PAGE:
"Anna Nicole Smith, dead of femininity at age 39."

Monday, February 12th, 2007

Thus far, 2007 is shaping up to be a fairly melancholic year, at least virtually. First came the passing of Zeke, beloved blog dog of the liberal/progressive corner of the internets. Last week, I was saddened to discover that Heidi, my favorite – and perhaps the most-photographed – dachshund on Flickr had died suddenly in a freak accident. I don’t think I’ve shed so many tears for other people’s companions, ever. Perhaps it’s just because my first-born is starting to get on in age, and I’m dreading the day when…gah, enough.

Anna Nicole Smith’s death…well, normally I wouldn’t pay much mind to the demise of a B-list star. And yet, I find myself mourning her death, albeit in a low-level way. Smith was something of an advocate for animals; she posed in several PETA ads, including two protesting Iams and fur. (Interestingly, the ads featuring Smith were arguably – and ironically – the more tasteful of PETA’s largely exploitative campaigns.) As an animal rights activist, the loss of a fellow activist hits hard. Yet, even my pensive mood and our shared values don’t explain why I feel such sorrow over her death.

Though she’s been (and even in death, continues to be) derided as a dumb, no-talent bimbo by the media, Smith is more deserving of sympathy than spite. Salon explains it eloquently, so rather than offer a half-assed paraphrase, allow me to quote Cintra Wilson:

Vickie Lynn Hogan of Mexia, Texas — the woman Spy magazine once called a “super-duper-model” — was ripe for the taking: She had always been compared to Marilyn Monroe, and she nursed these comparisons, right down to her own sense of victimization by a society that she perceived as having no respect for her, and to her self-fulfilling prophecy that she would die young and tragically.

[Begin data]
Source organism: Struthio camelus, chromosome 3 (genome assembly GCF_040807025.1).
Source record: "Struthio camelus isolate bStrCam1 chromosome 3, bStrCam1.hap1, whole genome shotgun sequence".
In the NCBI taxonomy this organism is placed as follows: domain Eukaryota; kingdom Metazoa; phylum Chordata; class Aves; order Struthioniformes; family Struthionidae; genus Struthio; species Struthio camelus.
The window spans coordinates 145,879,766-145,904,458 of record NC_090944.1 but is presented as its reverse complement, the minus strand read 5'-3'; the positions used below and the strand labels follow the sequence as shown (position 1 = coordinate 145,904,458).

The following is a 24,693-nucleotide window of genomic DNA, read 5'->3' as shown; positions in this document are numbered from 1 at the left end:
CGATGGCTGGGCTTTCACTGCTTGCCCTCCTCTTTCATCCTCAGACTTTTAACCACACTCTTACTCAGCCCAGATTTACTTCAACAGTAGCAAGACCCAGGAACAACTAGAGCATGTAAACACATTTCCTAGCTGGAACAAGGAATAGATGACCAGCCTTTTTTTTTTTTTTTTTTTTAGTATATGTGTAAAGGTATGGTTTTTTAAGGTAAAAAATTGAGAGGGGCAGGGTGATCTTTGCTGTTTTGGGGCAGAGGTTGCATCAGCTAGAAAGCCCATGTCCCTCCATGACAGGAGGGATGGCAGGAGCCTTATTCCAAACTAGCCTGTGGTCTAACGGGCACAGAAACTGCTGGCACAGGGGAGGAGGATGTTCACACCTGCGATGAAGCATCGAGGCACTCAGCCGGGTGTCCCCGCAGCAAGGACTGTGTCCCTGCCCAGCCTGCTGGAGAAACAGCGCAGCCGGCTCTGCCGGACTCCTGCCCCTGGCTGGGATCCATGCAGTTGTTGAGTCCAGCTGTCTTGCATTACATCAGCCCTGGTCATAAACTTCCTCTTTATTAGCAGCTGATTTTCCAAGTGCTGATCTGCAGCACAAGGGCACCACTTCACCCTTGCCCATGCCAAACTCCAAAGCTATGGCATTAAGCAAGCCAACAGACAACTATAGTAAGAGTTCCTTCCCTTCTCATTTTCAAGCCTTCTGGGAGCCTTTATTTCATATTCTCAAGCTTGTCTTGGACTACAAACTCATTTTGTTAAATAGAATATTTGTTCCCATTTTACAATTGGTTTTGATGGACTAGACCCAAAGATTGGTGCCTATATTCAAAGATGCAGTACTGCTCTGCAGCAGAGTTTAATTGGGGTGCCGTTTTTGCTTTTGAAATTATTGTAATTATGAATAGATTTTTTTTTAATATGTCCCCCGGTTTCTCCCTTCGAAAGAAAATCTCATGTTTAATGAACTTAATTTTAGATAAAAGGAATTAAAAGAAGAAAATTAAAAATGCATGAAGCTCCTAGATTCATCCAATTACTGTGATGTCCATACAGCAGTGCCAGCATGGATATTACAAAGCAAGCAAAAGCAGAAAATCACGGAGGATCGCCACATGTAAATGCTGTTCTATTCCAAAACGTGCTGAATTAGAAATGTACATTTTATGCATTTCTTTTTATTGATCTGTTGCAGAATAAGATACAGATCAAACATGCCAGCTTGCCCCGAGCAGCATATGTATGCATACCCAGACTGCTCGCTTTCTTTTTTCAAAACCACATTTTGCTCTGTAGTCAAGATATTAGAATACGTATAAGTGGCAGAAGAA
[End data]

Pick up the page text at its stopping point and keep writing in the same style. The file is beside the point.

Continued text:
Naturally, the death of her 20-year-old son didn’t help, and neither did the methadone. It was clear she lacked coping skills. Following the death of Daniel Smith, three days after Anna Nicole gave birth to a baby girl, the tabloids reported that the distraught new mother was so sedated that she needed to be reinformed of his death, again and again, every time she woke up … an excruciating ring of hell.

Even in such times of private agony, prurient interest now follows its victims everywhere. Wherever there’s a cellphone and an Internet connection, the camera can steal a soul. […]

What needs saying — what it seems nobody has yet said — is that when she was able to suppress her demons enough to pull herself together and look her best, she was fabulously gorgeous. Numerous red-carpet moments, the footage of which we now run over and over again like a televised rosary in order to understand her death, reveal this. Anna Nicole was a star because she possessed an unusually large amount of beauty. At her best, she didn’t evoke Marilyn Monroe so much as Anita Ekberg in “La Dolce Vita” — the strapless black dress, mounds of white flesh, piles of blond hair. She was indelicate, but an unstable element nonetheless — not so much a candle in the wind as a bonfire in a hailstorm. But the real similarity between Anna Nicole and Marilyn was their shimmering tension — an unsettlingly powerful physical beauty, collapsing irresistibly in real time beneath the frailties of its hostess. She was entropy porn at its finest.